According to US Treasury Secretary, Tim Geithner, European leaders “have more work to do” in regards to devising a plausible “grand plan” that can effectively deal with the eurozone crisis and restore confidence in financial markets.
Despite efforts to enhance the positive impact of the European Union’s €440 billion European Financial Stability Facility bailout fund, leaders have also received scrutiny from India and several Anglo-Saxon states who’ve accused the European Central Bank of underusing their true lending capabilities. Geithner believes that it would be less risky to “act with bold force,” then to implement gradual or incremental measures during a serious financial crisis.
Despite some diplomats stating that the Treasury Secretary’s idea of using the European Central bank as the backer of eurozone sovereign bonds should be “dismissed out of hand,” according to The Telegraph, it could also be said that the European Union did not provide adequate assurance that the recapitalisation of European banks would be conducted sufficiently, and in time to restore some of the fleeting confidence in the eurozone system.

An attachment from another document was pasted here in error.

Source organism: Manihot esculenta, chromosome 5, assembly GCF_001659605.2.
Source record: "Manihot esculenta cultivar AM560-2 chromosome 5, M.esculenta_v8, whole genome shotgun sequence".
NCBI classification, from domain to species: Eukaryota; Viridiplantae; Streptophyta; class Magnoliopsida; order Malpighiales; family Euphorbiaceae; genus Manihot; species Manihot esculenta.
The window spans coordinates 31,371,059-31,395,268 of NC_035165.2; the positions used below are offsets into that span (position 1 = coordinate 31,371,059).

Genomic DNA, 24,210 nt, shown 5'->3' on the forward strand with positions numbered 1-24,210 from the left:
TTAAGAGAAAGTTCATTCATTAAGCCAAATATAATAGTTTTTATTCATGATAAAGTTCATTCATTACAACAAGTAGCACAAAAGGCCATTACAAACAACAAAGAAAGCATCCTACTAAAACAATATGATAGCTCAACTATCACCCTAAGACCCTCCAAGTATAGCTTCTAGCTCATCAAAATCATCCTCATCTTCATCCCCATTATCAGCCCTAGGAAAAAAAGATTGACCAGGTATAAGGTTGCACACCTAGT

The German Foreign Minister, Guido Westerwelle, expressed his disagreement with the U.S. Treasury Secretary’s opinion, stating that a debt crisis cannot be solved “with more debt.” Nonetheless, officials in Washington continue to monitor, and state their opinions about the developing debt crisis in Europe, with fears that a significant collapse could result in a financial contagion that spreads worldwide.
With the Atlantic rift having the potential to worsen if the eurozone debt crisis continues to escalate, there is increased pressure on EU, ECB, and European government leaders to arrange an agreement that will protect investors and help indebted eurozone nations avoid high default rates or even bankruptcy.